The Crest of the Commonwealth of Australia Treasury Portfolio Ministers
Picture of Wayne Swan

Wayne Swan

Deputy Prime Minister and Treasurer

3 December 2007 - 27 June 2013

3 December 2011

NO.039

Building on Our Strong Foundations in the Asian Century

Address to the Business Observers' Lunch

Australian Labor Party National Conference
Sydney

3 December 2011

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It's great that you could all make it along today to be involved in this conference which goes to the very core of what modern Labor is about.

I want to say at the outset that I'm a great optimist about the future of our country, despite the substantial risks currently facing the global economy. We have a $1.4 trillion economy – the 13th largest in the world – and a standout performer among developed economies. We're punching well above our weight in terms of our strong economic fundamentals – and the world is taking notice.

For the first in our history, we are in the right part of the world, at the right time. But maximising the opportunities of the Asian Century will require more than just being here. That's why in September the Prime Minister commissioned a White Paper to explore the opportunities for Australia in the Asian Century.

The White Paper will provide a national blueprint for Australia at a time of transformative economic growth and change in Asia. It will help Australia to navigate the Asian Century – to seize the opportunities it offers and to meet the challenges it poses. Because what is often not fully appreciated is the sheer scale of the China story – I think it's just worth recalling some of the numbers here.

Since 1978, China's economy has grown a staggering forty fold. Looking forward over the five years to 2016, China could surpass the US to become the world's largest economy. In fact, by 2020, China is projected to account for about one fifth of the size of the global economy. And by 2030, almost one quarter.

Only a decade ago, Australia exported around as much to China as it did to the UK, and more to the US than to China. In the years since, our goods and services exports to China have increased more than seven-fold. Our exports to China are now around five times larger than those to the UK and more than four times larger than to the US. And of course, as part of this, we see huge levels of Chinese demand reflected in the prices paid in global markets for our key commodities.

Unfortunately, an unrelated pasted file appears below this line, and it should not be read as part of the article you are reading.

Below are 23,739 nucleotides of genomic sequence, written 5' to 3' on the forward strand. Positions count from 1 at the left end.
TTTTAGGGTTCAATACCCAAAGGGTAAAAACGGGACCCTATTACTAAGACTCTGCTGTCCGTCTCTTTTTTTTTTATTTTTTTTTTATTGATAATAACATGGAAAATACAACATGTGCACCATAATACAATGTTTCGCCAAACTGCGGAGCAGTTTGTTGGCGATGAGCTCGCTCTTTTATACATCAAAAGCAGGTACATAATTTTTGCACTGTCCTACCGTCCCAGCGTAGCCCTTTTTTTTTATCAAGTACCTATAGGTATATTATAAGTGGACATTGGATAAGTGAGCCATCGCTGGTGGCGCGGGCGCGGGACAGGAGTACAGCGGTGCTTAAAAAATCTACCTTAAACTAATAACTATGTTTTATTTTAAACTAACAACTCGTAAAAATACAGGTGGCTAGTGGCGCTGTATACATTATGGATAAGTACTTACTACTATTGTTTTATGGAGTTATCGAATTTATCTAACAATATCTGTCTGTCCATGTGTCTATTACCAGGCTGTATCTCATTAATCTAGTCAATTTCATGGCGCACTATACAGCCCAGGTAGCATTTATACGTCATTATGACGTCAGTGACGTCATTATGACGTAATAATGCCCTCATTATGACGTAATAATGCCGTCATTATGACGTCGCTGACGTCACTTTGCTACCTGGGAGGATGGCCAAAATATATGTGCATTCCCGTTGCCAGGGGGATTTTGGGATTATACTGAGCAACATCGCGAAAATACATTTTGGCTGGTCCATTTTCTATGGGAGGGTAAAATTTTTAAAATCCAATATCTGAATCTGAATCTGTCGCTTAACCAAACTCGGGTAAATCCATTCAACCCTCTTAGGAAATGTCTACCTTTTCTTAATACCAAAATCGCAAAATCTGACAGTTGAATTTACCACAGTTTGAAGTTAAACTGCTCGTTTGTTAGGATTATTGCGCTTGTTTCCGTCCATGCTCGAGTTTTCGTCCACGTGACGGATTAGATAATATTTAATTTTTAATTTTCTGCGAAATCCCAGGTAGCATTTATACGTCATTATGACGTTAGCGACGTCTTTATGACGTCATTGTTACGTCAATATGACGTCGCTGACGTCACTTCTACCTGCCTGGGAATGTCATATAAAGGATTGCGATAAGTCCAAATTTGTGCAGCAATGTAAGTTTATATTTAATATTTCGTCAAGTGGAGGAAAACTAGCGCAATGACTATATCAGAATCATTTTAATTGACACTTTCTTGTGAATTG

But while China is a big part of the story, it is far from complete until we consider the prospects for growth in the broader Asian region. India is of course is critical – by the middle of this decade, India's contribution to global growth alone is expected to almost double from its contribution in the 1990s. But it's really a story about the whole of our region – countries like South Korea, Indonesia, Vietnam, Thailand, Singapore and Malaysia.

Just think about this. In 1990, just under one-quarter of world economic activity fell within 10,000 kilometres of Australia. By last year, it had risen to more than one-third. And by mid-century, nearly two thirds of global production and consumption will be taking place within 10,000 kilometres of Australia. What this tells us is that we are witnessing a changing of the guard globally – from West to East. If anything, the global volatility we are currently seeing has probably accelerated the structural shift from developed to emerging markets.

In 2010, around two thirds of our goods and services exports were destined for Asian markets. What I've been focussed on for some time is the middle-classing of Asia – a transformation marking an inflection point in global economic history. We're talking here about Asia evolving from the world's largest production zone into the world's largest consumption zone. And I'd just like to give you a sense of what I mean.